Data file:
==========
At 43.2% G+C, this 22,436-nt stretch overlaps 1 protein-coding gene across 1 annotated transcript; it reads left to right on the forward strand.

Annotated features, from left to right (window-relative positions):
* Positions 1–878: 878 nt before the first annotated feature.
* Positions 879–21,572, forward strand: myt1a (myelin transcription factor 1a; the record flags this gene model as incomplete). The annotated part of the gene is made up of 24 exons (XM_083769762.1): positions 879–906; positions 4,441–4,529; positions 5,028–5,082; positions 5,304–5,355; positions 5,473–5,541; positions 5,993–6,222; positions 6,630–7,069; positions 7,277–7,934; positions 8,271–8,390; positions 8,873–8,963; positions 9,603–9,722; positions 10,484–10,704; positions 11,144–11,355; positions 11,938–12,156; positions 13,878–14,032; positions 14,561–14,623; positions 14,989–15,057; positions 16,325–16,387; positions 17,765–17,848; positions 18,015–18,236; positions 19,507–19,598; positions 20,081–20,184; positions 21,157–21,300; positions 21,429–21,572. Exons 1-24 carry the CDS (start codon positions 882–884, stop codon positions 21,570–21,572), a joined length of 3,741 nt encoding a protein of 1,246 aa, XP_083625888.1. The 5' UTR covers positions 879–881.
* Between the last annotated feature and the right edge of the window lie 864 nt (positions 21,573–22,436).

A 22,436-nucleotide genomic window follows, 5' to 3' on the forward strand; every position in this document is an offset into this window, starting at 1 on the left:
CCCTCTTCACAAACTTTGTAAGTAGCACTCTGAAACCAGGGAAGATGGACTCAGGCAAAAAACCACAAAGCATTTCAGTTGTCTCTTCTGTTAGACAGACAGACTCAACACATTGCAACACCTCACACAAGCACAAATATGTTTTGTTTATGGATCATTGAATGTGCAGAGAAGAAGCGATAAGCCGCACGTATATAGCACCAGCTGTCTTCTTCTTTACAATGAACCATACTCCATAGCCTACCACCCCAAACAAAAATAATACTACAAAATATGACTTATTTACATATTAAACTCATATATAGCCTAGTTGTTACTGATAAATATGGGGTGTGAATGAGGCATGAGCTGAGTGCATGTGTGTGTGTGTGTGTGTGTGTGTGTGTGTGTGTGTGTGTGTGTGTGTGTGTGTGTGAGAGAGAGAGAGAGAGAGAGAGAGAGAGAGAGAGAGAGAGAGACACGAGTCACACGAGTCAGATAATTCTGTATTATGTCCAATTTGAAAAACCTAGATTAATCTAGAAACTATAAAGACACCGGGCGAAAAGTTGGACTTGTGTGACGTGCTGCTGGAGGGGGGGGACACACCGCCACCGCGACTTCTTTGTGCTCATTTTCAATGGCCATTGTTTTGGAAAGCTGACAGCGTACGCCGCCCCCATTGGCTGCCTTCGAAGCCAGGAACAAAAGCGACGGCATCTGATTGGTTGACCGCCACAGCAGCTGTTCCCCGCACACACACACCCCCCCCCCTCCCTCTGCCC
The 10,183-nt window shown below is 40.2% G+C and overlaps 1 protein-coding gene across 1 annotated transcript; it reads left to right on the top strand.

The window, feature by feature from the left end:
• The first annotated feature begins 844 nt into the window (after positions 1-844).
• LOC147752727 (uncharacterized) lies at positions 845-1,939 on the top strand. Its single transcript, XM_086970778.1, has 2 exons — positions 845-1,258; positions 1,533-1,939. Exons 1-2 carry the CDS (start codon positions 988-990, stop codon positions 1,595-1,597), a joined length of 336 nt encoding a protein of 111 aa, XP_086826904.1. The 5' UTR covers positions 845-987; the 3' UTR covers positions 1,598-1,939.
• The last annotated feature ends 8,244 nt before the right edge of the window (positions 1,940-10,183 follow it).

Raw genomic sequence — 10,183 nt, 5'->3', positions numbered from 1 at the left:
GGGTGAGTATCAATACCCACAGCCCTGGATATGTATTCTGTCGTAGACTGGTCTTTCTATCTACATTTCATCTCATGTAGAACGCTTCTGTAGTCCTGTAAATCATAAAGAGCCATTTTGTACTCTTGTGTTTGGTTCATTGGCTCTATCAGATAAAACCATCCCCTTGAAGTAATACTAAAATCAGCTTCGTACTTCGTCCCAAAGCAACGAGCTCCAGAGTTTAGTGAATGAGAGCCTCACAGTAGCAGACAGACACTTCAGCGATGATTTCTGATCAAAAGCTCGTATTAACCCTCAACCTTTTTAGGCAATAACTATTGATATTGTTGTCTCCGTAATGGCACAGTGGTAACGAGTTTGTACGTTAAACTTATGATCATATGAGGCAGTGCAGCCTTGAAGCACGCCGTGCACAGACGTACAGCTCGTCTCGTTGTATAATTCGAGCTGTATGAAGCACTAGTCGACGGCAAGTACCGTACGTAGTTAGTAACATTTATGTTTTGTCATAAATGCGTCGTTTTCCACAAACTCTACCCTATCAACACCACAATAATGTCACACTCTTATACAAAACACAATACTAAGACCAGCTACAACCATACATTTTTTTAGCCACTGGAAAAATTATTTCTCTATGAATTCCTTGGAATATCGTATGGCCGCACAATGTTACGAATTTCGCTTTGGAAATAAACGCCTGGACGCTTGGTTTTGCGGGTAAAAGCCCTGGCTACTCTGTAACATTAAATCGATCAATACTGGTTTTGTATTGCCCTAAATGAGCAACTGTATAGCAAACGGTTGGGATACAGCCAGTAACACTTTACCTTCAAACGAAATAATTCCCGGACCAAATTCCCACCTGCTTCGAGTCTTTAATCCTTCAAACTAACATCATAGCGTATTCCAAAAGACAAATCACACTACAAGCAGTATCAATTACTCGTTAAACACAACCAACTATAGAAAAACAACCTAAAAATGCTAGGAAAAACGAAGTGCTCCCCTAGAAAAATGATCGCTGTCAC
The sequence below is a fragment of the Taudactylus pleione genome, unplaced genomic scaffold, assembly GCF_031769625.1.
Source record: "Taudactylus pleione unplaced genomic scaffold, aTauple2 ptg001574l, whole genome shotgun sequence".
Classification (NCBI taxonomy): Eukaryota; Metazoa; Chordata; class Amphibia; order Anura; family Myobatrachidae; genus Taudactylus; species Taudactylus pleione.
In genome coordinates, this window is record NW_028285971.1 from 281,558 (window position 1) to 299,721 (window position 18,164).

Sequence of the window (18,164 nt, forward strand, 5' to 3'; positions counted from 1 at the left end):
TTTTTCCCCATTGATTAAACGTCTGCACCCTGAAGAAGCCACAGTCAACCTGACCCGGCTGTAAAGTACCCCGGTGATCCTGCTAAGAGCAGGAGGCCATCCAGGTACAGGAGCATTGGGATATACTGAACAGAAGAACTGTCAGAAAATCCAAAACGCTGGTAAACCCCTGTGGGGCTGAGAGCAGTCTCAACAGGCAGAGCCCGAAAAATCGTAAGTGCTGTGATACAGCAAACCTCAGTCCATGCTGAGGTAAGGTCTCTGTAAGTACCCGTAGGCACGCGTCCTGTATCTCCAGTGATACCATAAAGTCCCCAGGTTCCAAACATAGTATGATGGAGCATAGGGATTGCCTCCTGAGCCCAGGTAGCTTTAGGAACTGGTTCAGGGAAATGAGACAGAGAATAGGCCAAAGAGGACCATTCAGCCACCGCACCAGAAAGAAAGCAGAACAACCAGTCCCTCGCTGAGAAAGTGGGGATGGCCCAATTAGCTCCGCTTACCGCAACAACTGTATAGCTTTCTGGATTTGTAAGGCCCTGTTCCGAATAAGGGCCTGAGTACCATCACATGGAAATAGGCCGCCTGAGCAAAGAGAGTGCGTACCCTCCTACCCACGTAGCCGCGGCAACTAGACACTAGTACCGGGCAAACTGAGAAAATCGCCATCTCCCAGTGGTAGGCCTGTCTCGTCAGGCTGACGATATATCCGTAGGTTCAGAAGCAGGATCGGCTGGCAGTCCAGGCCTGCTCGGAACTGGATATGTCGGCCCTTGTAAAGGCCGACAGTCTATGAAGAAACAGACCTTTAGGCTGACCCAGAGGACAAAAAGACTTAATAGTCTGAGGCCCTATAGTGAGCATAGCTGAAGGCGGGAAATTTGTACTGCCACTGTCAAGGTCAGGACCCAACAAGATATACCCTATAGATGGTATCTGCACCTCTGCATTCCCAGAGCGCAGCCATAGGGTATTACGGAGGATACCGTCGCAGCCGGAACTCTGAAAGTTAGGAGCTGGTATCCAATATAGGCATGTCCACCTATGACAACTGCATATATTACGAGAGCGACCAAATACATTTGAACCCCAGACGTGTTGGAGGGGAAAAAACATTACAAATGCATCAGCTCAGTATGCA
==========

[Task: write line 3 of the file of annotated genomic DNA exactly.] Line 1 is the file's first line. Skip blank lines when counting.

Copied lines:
* Positions 1–878: 878 nt before the first annotated feature.